The rhetoric of argument

From: Robert Schneider (rjschn39@bellsouth.net)
Date: Sat Sep 07 2002 - 17:20:24 EDT

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    In his posted response, which Moorad kindly made available to us all on =
    the list, William Dembski writes:

    "Howard Van Till's review of my book No Free Lunch exemplifies=20
    perfectly why theistic evolution remains intelligent design's most=20
    implacable foe. Not only does theistic evolution sign off on the=20
    naturalism that pervades so much of contemporary science, but it=20
    justifies that naturalism theologically -- as though it were unworthy=20
    of God to create by any means other than an evolutionary process that=20
    carefully conceals God's tracks."

         As a follow-up to my recent posting on the rhetorical strategies of =
    ID proponents, I think this opening paragraph of Dembski's response to =
    Howard's critique of "NFL" exmplifies the rhetorical assult against the =
    notion that creation and evolution go together that ID proponents (and =
    especially YEC proponents) regularly use. In the first sentence, the =
    term "theistic evolution," which is used regularly to characterize =
    thinkers like Van Till, downplays the fact that they hold a theology of =
    _creation_, that they are seeking to articulate a notion of divine =
    action in creation, whatever theological model they are articulating. =20

         I don't know if Howard would agree that his opposition to ID is =
    "implacable." I would say that at least since the "First Things" debate =
    with Johnson in 1993, he has been at it for nearly a decade, and has =
    remained unconvinced of the various permutations of ID arguments; in =
    that respect his opposition has been "relentless," one of the meanings =
    of "implacable," one with a less negative connotation.

         In the second sentence Dembski uses the word "naturalism" without =
    qualification, another rhetorical technique of ID proponents. If you've =
    read enough of their literature and in particularly Dembski's work, then =
    you might assume that Dembski is using the term to mean what he =
    regularly says it means. Howard has taken pains certainly since that =
    1993 debate with Johnson to make clear that he accepts, as do the vast =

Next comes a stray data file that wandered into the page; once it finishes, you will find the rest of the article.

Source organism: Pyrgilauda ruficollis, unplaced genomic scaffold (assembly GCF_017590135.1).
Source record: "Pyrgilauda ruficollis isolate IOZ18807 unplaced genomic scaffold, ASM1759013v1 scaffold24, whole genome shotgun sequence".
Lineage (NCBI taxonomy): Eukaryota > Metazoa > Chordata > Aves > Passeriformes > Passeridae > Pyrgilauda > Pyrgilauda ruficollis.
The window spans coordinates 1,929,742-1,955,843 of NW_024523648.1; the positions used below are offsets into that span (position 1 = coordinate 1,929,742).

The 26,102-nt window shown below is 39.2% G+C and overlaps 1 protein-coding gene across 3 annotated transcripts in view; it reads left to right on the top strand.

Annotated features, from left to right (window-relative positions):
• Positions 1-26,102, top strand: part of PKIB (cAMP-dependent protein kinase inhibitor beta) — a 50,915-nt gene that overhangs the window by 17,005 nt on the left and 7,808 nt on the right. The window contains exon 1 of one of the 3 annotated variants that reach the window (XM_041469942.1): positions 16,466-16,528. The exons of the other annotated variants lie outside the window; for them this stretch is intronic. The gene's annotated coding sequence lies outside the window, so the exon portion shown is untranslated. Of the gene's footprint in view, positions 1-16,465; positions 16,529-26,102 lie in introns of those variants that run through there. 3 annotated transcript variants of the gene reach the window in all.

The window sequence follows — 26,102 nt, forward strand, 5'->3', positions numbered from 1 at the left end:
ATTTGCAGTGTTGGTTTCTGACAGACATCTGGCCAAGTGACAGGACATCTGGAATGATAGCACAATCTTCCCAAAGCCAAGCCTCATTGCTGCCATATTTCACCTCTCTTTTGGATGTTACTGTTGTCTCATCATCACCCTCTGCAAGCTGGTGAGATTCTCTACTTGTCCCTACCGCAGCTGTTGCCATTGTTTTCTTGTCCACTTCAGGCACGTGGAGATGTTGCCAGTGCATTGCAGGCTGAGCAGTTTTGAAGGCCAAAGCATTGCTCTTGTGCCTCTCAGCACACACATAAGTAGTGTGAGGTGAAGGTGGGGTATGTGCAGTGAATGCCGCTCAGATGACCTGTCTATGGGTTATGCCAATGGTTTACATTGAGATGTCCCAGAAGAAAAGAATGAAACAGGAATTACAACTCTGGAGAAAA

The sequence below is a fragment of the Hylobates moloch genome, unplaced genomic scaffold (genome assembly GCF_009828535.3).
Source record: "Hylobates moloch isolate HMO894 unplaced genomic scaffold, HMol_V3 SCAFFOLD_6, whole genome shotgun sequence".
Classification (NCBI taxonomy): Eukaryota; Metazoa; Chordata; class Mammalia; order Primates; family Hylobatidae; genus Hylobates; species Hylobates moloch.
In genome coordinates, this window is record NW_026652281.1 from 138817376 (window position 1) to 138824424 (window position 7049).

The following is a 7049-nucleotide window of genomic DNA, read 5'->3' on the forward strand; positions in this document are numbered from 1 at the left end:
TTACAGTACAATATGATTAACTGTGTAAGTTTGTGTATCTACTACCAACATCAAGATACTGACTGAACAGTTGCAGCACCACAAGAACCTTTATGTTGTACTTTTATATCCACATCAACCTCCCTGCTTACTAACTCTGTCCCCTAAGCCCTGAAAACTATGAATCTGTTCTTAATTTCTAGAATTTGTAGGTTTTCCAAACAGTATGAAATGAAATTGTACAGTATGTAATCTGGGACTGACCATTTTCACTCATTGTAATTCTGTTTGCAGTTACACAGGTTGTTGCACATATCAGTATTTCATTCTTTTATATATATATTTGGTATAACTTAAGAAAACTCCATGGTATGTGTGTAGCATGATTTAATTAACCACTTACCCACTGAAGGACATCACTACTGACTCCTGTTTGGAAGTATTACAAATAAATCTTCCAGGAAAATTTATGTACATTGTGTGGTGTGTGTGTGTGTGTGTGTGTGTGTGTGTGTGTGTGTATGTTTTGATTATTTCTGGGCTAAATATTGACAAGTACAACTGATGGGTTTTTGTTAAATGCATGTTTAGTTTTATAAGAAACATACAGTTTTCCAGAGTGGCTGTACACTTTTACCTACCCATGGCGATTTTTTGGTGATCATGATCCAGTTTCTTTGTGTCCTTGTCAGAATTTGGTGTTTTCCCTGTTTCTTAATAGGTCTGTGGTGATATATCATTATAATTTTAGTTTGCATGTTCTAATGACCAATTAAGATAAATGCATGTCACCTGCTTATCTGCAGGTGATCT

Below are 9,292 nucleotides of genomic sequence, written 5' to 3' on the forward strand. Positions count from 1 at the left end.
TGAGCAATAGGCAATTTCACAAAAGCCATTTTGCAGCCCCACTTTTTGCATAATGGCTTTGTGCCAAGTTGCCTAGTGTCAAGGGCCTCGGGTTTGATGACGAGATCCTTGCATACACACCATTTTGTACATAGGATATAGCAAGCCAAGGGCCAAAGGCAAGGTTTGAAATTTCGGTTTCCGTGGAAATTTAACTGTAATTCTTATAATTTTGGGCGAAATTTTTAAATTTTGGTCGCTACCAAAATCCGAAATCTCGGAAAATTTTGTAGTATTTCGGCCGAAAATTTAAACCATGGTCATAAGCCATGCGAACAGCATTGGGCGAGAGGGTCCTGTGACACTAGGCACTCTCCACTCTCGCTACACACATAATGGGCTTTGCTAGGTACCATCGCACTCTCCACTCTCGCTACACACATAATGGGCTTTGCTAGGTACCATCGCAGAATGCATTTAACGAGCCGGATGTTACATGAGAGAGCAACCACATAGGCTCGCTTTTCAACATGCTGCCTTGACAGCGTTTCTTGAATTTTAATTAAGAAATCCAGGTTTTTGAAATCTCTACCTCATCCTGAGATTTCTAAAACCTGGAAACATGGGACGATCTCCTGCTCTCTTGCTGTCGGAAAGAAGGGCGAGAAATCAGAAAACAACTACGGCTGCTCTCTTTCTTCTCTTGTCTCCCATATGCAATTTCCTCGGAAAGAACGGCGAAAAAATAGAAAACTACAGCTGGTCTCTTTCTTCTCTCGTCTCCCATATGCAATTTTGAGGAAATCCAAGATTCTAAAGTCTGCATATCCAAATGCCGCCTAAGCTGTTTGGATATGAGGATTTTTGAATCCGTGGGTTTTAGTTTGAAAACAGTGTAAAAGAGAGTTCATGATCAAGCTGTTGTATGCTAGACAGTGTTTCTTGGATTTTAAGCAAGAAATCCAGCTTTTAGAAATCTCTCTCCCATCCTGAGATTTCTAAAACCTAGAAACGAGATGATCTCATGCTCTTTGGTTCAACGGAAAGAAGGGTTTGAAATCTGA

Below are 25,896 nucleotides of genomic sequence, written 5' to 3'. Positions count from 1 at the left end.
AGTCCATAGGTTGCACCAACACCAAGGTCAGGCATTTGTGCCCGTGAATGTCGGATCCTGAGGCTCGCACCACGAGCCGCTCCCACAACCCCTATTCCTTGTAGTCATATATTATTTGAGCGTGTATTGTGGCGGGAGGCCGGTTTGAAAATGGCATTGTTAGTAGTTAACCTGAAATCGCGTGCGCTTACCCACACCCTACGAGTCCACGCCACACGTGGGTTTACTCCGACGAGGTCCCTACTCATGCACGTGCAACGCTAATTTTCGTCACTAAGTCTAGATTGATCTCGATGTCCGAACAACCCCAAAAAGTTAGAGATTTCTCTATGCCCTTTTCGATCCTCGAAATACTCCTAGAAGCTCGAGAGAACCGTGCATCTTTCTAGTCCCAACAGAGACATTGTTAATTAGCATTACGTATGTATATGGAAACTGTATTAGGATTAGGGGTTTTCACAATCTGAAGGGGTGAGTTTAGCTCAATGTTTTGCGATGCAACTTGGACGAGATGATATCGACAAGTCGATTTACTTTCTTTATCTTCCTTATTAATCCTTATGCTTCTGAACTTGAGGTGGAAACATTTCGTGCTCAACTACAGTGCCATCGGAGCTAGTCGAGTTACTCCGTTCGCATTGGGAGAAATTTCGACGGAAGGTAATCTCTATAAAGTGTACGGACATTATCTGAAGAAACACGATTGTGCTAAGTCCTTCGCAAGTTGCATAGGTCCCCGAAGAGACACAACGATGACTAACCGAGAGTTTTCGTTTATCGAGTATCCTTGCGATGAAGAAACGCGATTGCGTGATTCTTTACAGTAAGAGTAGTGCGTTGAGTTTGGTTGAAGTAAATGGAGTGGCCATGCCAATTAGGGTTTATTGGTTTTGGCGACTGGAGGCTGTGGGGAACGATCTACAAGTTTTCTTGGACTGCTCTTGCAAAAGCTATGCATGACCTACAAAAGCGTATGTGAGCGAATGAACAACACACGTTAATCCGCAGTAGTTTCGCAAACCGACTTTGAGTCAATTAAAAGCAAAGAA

majority of scientists, "methodological naturalism" as the =
    epistemological stance under which science is done, and he has also =
    taken pains to point out the distinction between methodological =
    naturalism and a metaphysical naturalism that grants existence to =
    nothing outside of the empirically discernable. However, ID proponents =
    refuse (a word Dembski uses to characterize portions of Howard's =
    argument) to grant this distinction. Perhaps I am being unfair to =
    Dembski here, but it seems to me that to imply that someone like Howard =
    "justifies that naturalism theologically" insinuates what people like =
    Johnson say quite bluntly, that we who accept evolution as the best =
    current scientific explanation for the way God's creation emerges over =
    time, have capitulated to the atheistic philosophical materialism that, =
    in their view, underlies modern science. (Recall that Johnson labeled =
    "methodological naturalism" as "methodological atheism.") =20

         The rest of the sentence--"as though it were unworthy of God to =
    create by any means other than an evolutionary process that carefully =
    conceals God's tracks"--is a fine piece of polemic. It insinuates the =
    hubris of assuming what are or are not worthy ways of God to create. =
    And its concluding phrase expresses ID's own assumption that God's =
    tracks are there to find. The question is, are they there to find =
    theologically or are they there to find scientifically, or both? This =
    writer has no trouble affirming by faith that "the heavens declare the =
    glory of God and the firmament shows God's handiwork;" I accept the =
    theological dictum, as early as Tertullian, that God is known through =
    his works as well as through his Word; and I love Augustine's statement =
    that the creation is "God's love song" (carmen dei). But I would like =
    ID proponents to offer more than logical and philosophical =
    argumentation, however admirable the effort and worthy of careful =
    responses yea or nay; I await positive scientific, empirical evidence =
    that God's tracks are there for the _scientist_ to discern.=20

         I take ID seriously, and proponents like William Dembski, whom I =
    respect, are most intelligent designers of their own hypotheses, and =
    their work deserves the kind of careful consideration that opponents =
    like Howard have given it. I hope they will add some convincing science =
    to their philosophy.=20

    Bob Schneider



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